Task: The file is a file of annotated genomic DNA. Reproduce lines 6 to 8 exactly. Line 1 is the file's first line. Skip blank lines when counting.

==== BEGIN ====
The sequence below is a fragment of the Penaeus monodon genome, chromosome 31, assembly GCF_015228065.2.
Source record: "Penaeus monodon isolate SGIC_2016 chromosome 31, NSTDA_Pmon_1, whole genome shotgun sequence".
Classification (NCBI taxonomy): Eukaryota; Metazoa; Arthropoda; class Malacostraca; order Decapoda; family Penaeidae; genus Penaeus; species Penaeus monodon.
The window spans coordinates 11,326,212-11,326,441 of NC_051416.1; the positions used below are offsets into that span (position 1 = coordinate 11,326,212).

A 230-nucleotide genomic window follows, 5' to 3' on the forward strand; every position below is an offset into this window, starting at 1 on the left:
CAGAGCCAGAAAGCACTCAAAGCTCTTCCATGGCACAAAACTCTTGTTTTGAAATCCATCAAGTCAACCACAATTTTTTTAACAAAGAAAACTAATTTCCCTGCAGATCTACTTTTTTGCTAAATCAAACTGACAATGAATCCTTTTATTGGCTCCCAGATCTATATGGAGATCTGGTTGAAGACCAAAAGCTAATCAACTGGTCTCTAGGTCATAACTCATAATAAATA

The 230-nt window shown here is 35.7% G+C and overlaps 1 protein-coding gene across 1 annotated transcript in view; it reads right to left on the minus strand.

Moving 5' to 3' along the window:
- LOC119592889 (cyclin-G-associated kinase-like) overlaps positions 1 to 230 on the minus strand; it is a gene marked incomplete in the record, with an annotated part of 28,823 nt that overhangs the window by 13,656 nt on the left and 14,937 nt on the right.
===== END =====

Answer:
CAGAGCCAGAAAGCACTCAAAGCTCTTCCATGGCACAAAACTCTTGTTTTGAAATCCATCAAGTCAACCACAATTTTTTTAACAAAGAAAACTAATTTCCCTGCAGATCTACTTTTTTGCTAAATCAAACTGACAATGAATCCTTTTATTGGCTCCCAGATCTATATGGAGATCTGGTTGAAGACCAAAAGCTAATCAACTGGTCTCTAGGTCATAACTCATAATAAATA

The 230-nt window shown here is 35.7% G+C and overlaps 1 protein-coding gene across 1 annotated transcript in view; it reads right to left on the minus strand.

Moving 5' to 3' along the window: